CONTI Evolution in the Media

Top 6 Reasons why Restaurant AV Systems Fail

Colby Harder - Tuesday, February 10, 2015

I was recently asked by a client what the leading reasons of restaurant audio video systems failures were.  This client had just experienced a failure in his restaurant and his patrons were left without any audio or video in the restaurants. 

Here's a summary of what I told him:

1. They're Filthy - We see some of the most unbelievably filthy pieces of electronics you could imagine.  The unique melding of humidity, dust, and grease combine for a perfect storm that often chokes electronics to the point of overheating.  The picture below is similar to a recent example we saw.  This is not as uncommon as you may think.

Yes... that's a computer.


2. They Get Wet - It's common sense that electronics shouldn't get wet.  In a restaurant environment, this happens more than you might think.  We had one client that insisted on installing their audio video systems under the bar counter.  One wrong move and thousands of dollars of audio video electronics could be irreparably damaged.

3. People "Fiddling" - We see many clients who haven't established effective protocols regarding who should be able to operate the audio video equipment.  In a case with no effective protocols, many staff (and sometimes guests) begin "fiddling" with the systems.  People often feel they can help, but end up doing more damage.

4. Poor Rack Location - A proper equipment rack is essential to any commercial audio video system.  It provides ventilation, secure mounting, and critical cable management to ensure connections are protected.  We often see restaurants with audio systems thrown on shelves or even equipment racks that are just placed atop a filing cabinet.  One client regularly slid their equipment rack around to make room for other stuff in their office.  Each time they slid the rack aside, they were stressing the dozens of connections in the back of the rack.  The results were consistent and predictable failures of the systems.  Proper AV systems should be in a built in rack, in a purpose built rack room, or a wall-mounted rack in a secure office.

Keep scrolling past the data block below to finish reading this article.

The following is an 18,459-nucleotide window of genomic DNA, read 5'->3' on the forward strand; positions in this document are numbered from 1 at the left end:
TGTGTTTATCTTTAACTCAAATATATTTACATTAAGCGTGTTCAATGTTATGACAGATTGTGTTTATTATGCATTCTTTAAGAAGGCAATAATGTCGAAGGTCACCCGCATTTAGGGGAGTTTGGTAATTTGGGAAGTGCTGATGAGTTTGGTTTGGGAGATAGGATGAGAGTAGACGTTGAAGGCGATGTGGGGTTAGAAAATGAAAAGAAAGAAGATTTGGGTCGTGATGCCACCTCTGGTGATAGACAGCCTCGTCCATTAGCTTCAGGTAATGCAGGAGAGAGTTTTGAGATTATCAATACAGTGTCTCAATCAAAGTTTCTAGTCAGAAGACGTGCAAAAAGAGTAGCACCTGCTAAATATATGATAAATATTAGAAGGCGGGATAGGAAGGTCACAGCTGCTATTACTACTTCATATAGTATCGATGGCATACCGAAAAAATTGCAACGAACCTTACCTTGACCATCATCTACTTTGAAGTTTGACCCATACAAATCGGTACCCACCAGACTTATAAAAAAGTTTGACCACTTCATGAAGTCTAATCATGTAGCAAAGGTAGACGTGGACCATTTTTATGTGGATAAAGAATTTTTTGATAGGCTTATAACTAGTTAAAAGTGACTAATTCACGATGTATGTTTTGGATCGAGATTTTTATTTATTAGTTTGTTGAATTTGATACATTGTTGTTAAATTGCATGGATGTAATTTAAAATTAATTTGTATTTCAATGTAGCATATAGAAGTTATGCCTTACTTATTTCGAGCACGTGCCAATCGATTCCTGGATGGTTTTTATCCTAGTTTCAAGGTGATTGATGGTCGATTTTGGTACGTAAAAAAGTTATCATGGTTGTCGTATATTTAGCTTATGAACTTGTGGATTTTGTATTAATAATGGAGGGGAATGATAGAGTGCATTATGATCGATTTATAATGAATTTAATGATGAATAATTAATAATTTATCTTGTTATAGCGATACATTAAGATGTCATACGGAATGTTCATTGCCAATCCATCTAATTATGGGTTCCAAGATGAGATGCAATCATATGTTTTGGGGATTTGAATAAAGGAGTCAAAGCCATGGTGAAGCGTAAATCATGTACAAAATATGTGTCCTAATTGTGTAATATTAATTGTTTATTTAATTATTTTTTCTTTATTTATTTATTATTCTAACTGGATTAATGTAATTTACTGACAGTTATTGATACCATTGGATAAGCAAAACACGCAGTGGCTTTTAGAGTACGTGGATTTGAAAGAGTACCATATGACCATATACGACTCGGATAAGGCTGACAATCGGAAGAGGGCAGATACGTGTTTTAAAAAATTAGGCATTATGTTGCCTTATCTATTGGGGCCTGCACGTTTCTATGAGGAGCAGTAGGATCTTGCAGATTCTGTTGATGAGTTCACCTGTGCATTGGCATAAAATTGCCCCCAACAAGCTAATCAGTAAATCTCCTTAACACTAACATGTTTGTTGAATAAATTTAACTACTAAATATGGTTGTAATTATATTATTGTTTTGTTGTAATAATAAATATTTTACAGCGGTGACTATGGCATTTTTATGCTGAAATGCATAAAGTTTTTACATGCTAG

5. Poor Ventilation- Modern electronics are designed to be robust and are able to operate in a fairly wide band of temperatures.  When equipment is forced outside of those defined temperatures, the damage to the equipment is exponential and irreversible.  The result will be a notable shortening of equipment lifespan.  Poor ventilation is normally tracked back to one of several reasons.  (1) Either the way the equipment is mounted doesn't allow it to breath properly (2) It is mounted in a room that is too warm, or (3) it is in a room that forces it to ingest hot exhaust air.  The solution is simple.  Equipment should be mounted in a rack, in a purpose built rack room or secure office, and mounted in a secure rack that includes adequate ventilation.

A clean, well ventilated AV Rack.

Colby Harder is the President of CONTI Evolution an audio video advisory services firm that support audio video projects across North America.  CONTI Evolution's clients include leading regional and national restaurant chains as well as innovative local independent restaurants.  They provide AV Design, Implementation and Support services to clients.